It was a difficult portage.

But the next section of the Qu'Appelle was beautiful. Gone were the mud steps that had been so frustrating on the upper Qu'Appelle, and in their place were trees desperately holding the bank against the river. There were great horned owls, coyotes, mule deer, kingfishers, turtles, blue heron, and, well, mallards. A thunderstorm came up and so I pulled over to stop. I found a great place, well sheltered by trees, and assembled my tent there.

When the rain stopped, I decided to spend the day. My computer needed fixing. I had heard that some OLPC's had developed a malady known as "sticky keys", and now mine had, too. First it would add an "A" every time I hit the shift key. Then, after almost every letter. I hit erase so often, the erase key started sticking, too.

The computer is held together by tiny, phillips-headed screws. They are too small for my leatherman tool to unscrew, but I had a bike multitool whose screwdriver just fit. I took apart the entire keyboard section, saw little that seemed wrong to me. There was some sand in the neck between the keyboard and the monitor, but that was all. I just brushed off the back of the keypad and reassembled the computer, without most of the screws. The parts mostly snap together, anyway, and besides, I had lost some of the screws already under the trees.

That fixed the problem for the time being, but I have continuing problems with sticky keys and so my cute little computer is sadly, often in pieces.

Day 37 ended: 50*35.732N, 105*14.350W

Sunday, September 7, 2008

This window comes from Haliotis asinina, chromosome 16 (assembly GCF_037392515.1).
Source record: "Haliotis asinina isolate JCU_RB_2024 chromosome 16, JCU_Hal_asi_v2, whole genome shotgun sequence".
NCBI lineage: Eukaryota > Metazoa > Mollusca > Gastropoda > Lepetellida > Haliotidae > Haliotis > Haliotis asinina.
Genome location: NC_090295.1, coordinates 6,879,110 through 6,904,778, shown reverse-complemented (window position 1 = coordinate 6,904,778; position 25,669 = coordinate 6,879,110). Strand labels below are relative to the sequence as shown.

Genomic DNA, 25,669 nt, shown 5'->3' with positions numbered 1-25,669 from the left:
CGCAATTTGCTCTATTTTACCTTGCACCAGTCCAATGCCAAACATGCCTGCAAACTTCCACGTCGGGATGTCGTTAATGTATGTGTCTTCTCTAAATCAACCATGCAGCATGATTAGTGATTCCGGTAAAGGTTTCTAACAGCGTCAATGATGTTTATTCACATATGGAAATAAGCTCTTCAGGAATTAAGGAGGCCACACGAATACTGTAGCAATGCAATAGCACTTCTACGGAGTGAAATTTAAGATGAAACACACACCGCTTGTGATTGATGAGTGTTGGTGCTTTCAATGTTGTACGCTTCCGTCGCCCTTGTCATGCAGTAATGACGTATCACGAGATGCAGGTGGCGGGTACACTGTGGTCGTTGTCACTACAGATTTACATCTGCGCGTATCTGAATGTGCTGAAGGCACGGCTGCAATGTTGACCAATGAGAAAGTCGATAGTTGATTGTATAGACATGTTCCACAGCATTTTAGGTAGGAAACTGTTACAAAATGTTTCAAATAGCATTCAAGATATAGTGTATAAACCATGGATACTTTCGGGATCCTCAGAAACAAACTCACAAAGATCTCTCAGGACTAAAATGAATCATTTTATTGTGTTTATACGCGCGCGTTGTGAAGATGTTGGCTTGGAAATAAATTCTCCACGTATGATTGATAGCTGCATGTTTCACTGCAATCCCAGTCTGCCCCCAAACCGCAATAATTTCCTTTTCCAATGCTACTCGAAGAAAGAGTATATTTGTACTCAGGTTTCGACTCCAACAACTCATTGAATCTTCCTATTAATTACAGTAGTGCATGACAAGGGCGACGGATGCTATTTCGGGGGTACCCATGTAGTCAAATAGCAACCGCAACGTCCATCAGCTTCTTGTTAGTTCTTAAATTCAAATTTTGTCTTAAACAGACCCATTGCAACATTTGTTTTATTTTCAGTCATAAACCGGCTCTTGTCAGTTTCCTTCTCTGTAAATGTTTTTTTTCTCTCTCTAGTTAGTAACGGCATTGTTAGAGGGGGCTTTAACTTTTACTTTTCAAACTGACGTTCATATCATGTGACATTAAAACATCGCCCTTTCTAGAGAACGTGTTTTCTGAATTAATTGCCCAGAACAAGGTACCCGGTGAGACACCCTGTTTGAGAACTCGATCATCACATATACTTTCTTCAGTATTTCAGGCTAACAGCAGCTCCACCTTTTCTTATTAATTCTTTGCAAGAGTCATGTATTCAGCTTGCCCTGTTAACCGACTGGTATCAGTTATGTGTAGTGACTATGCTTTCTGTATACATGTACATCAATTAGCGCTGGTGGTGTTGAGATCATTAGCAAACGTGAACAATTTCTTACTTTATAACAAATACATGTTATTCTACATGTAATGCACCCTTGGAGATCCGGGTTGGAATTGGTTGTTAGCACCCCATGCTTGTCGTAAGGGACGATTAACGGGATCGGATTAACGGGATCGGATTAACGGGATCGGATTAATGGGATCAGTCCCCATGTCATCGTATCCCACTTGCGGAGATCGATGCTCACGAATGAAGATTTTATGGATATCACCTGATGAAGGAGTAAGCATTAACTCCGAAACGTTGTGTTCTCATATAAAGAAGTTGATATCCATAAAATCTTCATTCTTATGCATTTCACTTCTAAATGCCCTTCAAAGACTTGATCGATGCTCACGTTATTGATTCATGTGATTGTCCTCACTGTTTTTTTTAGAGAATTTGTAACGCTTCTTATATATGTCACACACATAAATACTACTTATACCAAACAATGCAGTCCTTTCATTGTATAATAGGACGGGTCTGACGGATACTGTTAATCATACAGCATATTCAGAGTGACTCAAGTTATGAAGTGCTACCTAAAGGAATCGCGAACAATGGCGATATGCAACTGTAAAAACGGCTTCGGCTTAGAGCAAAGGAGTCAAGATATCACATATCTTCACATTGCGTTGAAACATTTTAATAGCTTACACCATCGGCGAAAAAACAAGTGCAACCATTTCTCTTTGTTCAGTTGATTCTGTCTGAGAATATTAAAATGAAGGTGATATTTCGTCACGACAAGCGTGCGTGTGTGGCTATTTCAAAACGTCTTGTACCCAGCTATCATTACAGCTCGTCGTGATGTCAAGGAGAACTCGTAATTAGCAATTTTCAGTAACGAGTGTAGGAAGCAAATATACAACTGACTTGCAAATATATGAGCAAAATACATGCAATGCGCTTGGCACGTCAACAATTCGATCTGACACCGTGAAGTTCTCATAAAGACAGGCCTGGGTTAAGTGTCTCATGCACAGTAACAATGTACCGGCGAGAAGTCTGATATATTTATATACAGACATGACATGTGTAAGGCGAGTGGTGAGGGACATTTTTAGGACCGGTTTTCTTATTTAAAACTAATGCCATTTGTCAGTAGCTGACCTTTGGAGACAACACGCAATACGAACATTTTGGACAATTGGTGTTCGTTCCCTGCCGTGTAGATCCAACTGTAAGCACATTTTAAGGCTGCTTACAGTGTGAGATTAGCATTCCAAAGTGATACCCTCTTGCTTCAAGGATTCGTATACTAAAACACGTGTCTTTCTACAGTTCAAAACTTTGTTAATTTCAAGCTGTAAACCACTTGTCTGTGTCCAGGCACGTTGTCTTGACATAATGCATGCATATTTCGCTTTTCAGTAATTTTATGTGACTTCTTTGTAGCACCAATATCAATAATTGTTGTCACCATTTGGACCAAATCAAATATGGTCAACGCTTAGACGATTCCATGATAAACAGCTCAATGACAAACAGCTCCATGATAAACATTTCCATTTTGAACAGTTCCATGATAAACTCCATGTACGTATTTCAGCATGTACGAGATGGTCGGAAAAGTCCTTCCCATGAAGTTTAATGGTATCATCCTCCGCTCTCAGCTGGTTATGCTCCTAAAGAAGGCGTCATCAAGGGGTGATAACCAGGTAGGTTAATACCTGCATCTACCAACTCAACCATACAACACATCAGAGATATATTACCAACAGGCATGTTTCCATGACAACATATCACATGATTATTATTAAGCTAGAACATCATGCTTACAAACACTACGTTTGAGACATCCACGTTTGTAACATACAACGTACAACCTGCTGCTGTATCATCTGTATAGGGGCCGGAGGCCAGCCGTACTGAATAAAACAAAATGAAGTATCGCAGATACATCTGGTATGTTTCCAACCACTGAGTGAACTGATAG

Day 36: Back on the lake

I do not know at what age children learn that objects continue exist even if they are out of sight, but this seems to be a lesson I have had to relearn in regards to the canoe. I spend nearly all day attached to it, and then set up my tent right beside it at night. Sometimes I wake up during the night, worrying about whether my canoe has been washed away, blown away, or somehow blinked out of existence in quantum fluctuation that I try to set up my tent so the canoe is easily visible out one door. Somehow pulling it completely out of the water and tying it to a tree isn't as good as really seeing it.

So I was glad when I got back from Moose Jaw to see that the canoe still existed, completely unmolested. I didn't know how long I was going to be out at Moose Jaw, so I had written on the side of the canoe the places I had been so far, and how long I had been out on this adventure so far. I was disappointed I couldn't spend another night in Moose Jaw, but by the time I started looking there were no rooms available anywhere. So I had to stash my things in the library until six, see everything, pick up groceries, bike back to the park, and canoe across the lake to find my camping spot. By the time I got there it was quite dark and so the spot was merely serviceable.

The next day was a lazy one, a recovery day. I slept in, to start. The wind was going the wrong day to get off the lake in a hurry, and I wasn't sure how hard the portage at the end would be. A thunderstorm picked up, so I got off the water to get out of the lightning. Then it began raining, so I set up my tent. Too slowly! It was soaked through by the time I got it up, and I found better shelter under the trees.

The rain ended quickly. I stayed there the rest of the day, a nice sandy beach with plenty of space for reading and writing while I waited for my tent to dry out.

Day 36 ended: 50*34.971N, 105*21.485W